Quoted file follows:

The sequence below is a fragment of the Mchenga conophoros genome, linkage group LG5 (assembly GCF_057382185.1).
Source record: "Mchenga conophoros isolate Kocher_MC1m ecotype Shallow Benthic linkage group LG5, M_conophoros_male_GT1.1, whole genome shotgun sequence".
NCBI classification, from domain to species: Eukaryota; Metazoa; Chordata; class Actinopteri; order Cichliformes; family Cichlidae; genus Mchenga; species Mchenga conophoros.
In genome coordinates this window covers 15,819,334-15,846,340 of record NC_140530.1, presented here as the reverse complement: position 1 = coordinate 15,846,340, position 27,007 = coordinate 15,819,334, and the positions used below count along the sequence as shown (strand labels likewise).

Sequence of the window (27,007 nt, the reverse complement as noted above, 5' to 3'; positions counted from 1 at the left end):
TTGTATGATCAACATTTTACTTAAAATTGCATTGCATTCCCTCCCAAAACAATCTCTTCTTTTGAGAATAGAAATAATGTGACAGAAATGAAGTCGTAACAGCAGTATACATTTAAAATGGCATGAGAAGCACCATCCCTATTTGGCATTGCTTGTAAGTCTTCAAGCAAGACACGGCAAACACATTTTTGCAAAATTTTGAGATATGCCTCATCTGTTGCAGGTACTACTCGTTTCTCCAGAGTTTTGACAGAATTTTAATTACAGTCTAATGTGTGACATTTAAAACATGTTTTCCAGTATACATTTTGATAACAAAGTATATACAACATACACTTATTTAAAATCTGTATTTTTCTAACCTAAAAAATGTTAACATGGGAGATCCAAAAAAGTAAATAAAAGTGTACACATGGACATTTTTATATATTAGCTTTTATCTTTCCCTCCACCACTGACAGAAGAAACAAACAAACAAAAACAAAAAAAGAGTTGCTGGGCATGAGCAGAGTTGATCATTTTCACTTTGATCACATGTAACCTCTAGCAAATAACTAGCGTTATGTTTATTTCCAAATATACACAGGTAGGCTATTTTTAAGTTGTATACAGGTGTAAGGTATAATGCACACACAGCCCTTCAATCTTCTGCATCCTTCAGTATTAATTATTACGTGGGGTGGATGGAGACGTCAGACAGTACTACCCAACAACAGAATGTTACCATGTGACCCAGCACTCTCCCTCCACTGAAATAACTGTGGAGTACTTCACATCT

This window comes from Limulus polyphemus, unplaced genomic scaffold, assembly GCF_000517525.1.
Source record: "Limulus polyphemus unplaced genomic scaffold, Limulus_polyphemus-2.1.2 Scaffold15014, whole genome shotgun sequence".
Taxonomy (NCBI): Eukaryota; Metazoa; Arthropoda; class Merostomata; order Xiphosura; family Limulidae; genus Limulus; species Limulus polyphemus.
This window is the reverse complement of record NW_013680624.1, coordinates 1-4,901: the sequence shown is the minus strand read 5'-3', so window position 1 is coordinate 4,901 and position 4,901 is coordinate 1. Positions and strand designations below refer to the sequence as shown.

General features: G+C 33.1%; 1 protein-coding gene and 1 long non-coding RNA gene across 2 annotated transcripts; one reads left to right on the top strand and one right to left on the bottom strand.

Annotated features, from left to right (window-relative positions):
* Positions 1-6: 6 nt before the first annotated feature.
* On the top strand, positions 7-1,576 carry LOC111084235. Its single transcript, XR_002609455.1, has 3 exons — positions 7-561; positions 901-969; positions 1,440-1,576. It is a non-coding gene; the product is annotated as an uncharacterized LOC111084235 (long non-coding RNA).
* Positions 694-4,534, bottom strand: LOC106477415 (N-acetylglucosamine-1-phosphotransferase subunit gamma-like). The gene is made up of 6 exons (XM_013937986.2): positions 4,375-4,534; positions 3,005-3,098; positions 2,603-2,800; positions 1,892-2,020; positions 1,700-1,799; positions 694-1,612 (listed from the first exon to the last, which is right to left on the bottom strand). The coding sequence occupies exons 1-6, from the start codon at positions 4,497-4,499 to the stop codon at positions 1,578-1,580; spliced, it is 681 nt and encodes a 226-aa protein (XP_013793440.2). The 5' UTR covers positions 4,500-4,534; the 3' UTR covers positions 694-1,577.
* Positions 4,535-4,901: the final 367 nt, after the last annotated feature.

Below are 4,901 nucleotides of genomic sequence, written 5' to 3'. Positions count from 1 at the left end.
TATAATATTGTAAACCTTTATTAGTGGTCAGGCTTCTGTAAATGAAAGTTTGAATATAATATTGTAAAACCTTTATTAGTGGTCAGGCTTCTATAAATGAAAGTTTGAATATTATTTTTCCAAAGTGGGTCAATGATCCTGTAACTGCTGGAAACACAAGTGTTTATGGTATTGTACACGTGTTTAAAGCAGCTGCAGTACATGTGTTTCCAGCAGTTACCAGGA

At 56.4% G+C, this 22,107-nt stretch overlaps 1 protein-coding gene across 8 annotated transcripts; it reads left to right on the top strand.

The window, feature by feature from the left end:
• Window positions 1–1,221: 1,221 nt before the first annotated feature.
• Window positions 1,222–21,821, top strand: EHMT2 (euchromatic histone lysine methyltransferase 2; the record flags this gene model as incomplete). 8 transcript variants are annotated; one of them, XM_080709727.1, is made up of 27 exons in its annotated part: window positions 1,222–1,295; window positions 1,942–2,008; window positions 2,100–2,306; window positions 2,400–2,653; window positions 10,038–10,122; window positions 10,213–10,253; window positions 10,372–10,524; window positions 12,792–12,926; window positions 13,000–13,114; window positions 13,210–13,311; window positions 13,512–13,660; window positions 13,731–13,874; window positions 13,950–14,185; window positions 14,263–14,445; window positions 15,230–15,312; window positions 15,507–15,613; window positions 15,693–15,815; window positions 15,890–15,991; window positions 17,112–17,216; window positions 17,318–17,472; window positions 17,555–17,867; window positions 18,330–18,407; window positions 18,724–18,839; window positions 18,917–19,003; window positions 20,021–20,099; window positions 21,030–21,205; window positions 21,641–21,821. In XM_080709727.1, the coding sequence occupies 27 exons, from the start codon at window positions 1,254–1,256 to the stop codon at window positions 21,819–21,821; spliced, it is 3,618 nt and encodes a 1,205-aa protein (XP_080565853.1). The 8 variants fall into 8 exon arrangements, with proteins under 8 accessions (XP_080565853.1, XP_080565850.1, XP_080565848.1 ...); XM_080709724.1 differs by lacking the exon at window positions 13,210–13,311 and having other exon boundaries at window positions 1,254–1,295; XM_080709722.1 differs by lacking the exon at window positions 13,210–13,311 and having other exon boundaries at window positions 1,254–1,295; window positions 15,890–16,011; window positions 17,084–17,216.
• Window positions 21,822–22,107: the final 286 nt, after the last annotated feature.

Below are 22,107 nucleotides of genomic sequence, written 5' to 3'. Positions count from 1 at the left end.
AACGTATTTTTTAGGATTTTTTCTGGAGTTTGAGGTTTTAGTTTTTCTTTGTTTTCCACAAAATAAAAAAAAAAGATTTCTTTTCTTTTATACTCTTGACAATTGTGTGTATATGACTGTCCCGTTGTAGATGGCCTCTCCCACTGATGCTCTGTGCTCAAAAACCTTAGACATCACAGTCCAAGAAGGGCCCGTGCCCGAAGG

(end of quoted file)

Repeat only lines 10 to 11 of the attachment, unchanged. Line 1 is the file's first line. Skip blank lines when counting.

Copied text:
This window is the reverse complement of record NW_013680624.1, coordinates 1-4,901: the sequence shown is the minus strand read 5'-3', so window position 1 is coordinate 4,901 and position 4,901 is coordinate 1. Positions and strand designations below refer to the sequence as shown.

General features: G+C 33.1%; 1 protein-coding gene and 1 long non-coding RNA gene across 2 annotated transcripts; one reads left to right on the top strand and one right to left on the bottom strand.